Because of the wide range of traditions and ideas covered by the term Hinduism, arriving at a comprehensive definition is difficult. The religion "defies our desire to define and categorize it". Hinduism has been variously defined as a religion, a religious tradition, a set of religious beliefs, "a way of life". From a Western lexical standpoint, Hinduism like other faiths is appropriately referred to as a religion. In India the term dharma is preferred, broader than the Western term religion; the study of India and its cultures and religions, the definition of "Hinduism", has been shaped by th
Bana was a Hindu mythological figure. Bana was a thousand-armed Asura king, the son of Bali. Banasura is believed to have ruled the present-day central Assam with his capital at Sonitpur. According to the legend, Banasura was an aboriginal king; some other sources say that since Banasura, son of Asura King Mahabali, believed to be central character in mythology and culture of Kerala, inherits his kingdom from his father and is believed to have ruled from Kerala. There is a hill named "Banasura hill" and a dam, "Banasura Sagar Dam" dedicated to the memory of their great ruler's son Bana. Banasura, a mighty asura, once ruled over a large kingdom, his influence was so strong and fierce that all the kings - and some of the devas - shuddered in front of him. Banasura used to worship a Rasalingam given to him on instruction from Vishnu. An ardent devotee of Shiva, he used his thousand arms to play the Mridanga when Shiva was performing the tandava dance. Shiva gave Banasura a boon and the latter requested Shiva to be his protector: therefore, Banasura became invincible.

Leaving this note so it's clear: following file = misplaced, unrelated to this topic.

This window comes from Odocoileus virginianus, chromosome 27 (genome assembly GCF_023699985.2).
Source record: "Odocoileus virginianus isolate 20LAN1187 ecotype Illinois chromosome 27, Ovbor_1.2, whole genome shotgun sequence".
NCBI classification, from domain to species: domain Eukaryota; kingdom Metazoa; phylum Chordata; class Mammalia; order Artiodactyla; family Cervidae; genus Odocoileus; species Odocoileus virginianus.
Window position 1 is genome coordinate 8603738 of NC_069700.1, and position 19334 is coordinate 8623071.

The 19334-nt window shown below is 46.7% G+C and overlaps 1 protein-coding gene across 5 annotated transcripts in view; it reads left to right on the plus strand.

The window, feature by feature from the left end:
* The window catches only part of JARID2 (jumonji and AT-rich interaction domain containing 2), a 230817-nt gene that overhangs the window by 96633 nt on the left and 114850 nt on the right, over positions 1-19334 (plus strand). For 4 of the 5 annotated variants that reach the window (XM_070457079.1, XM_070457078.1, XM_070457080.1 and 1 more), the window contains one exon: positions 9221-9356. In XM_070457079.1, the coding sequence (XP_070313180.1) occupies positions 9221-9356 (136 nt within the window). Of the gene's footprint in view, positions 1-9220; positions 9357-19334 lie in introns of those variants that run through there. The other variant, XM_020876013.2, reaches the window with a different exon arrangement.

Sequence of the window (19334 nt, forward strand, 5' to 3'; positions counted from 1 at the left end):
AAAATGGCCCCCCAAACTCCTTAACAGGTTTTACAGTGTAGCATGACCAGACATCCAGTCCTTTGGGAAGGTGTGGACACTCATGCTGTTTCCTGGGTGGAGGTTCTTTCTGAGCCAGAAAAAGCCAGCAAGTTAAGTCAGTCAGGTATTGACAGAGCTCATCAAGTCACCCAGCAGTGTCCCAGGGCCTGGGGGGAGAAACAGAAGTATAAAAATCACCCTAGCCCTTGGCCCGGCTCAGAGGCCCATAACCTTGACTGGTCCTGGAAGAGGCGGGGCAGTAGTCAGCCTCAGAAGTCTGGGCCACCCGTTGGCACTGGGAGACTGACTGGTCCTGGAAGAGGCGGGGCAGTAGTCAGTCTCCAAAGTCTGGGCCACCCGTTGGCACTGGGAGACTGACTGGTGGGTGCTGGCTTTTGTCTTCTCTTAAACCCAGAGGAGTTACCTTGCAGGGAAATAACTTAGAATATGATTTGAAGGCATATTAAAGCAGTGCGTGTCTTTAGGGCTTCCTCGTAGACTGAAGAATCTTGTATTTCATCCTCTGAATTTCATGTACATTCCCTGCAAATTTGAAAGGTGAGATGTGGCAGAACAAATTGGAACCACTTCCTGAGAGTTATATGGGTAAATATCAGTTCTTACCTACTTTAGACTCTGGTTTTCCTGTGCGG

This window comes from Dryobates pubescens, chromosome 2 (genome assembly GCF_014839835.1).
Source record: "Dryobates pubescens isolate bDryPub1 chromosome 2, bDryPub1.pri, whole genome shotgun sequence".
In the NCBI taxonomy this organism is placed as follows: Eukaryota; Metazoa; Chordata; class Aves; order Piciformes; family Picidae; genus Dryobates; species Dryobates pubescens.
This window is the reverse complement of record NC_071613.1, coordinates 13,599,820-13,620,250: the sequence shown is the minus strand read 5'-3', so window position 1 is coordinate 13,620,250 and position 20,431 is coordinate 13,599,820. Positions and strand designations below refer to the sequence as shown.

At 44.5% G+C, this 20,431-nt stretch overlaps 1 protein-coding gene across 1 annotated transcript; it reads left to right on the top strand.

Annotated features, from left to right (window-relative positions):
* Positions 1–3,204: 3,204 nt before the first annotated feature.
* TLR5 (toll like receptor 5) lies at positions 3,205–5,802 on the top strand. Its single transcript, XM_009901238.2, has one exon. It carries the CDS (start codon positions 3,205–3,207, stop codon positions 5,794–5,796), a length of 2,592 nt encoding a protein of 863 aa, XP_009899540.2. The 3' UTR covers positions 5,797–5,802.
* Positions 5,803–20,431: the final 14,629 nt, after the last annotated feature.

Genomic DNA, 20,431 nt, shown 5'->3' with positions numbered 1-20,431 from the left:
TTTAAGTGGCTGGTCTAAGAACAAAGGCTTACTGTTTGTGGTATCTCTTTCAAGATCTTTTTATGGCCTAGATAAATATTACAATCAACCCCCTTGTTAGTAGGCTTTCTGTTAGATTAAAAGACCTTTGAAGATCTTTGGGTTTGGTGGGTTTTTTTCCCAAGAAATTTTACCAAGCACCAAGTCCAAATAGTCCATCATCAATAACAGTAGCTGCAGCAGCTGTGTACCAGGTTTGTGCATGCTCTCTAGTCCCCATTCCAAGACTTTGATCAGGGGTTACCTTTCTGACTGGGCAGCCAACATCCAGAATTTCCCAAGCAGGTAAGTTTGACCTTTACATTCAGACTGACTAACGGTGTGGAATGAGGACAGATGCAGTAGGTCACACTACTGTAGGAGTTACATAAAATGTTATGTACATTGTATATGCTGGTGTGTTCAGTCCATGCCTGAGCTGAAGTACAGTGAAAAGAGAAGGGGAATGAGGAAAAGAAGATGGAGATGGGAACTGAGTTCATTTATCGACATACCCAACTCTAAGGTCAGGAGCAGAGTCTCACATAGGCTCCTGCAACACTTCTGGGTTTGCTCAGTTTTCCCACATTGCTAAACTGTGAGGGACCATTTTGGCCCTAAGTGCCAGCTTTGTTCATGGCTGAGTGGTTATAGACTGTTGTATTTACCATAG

As time passed, he became more cruel and arrogant. He locked up his daughter, Ushas, in a fortress called Agnigarh because many young suitors had come to him asking for her hand. One day, Ushas fell in love with him. Chitraleka was daughter of Kumbhanda, Minister of Banasura. Chitralekha was a talented artist who helped Ushas to identify the young man seen in her dream by sketching various portraits, she had dreamt of the grandson of Krishna. Chitralekha, through supernatural powers, abducted Aniruddha from the palace of Krishna and brought him to Ushas. which led to a fight between Krishna and Banasura. Shiva came after Krishna pleaded his cause Shiva allowed him to continue. Thereafter, Krishna cut off all of them except for two. Shiva requested Krishna to spare his devotee's life. Banasura too apologized to Krishna and he was forgiven. Aniruddha was married to Ushas; the genealogy of Banasura is as follows: Brahma's son was Marichi Marichi's son was Kashyapa, Kashyapa's sons were Hiranyakashipu and Hiranyaksha, Hiranyakashipu's son was Prahlada, Prahlada's son was Virochana, Virochana's son was Bali, Bali's son was Banasura Banasura's story has been narrated in Indian epic Mahabharata and Bhagavata Purana.
His story as the rejected suitor for goddess Shakti is present in Tamil Sangam literary works Manimekalai and Puranaanooru. The tale of Banasura is narrated in the 15th century epic-poem Ushabhilasa of Shishu Shankara Dasa in the Odia language. Usha Parinayam was a Telugu film directed by Kadaru Nagabhushanam under Rajarajeswari films in 1961. Legendary Telugu actor S. V. Ranga Rao played the role of Banasura; the name "Banasura" was used in the 2014 Ubisoft game Far Cry 4 as "Banashur", to depict a God in the fictional mythology of the game's setting - Kyrat. He is described as the "God of Gods" and the source of all creation. Although, Hindu mythology depicts him as an asura, here his identity is alternatively used as the identity of a fictional God. Dictionary of Hindu Lore and Legend by Anna Dhallapiccola Acharya Chandra Shekhar Shastri: Puranon ki Anmol Kahanian, 2006 ISBN 81-902258-6-3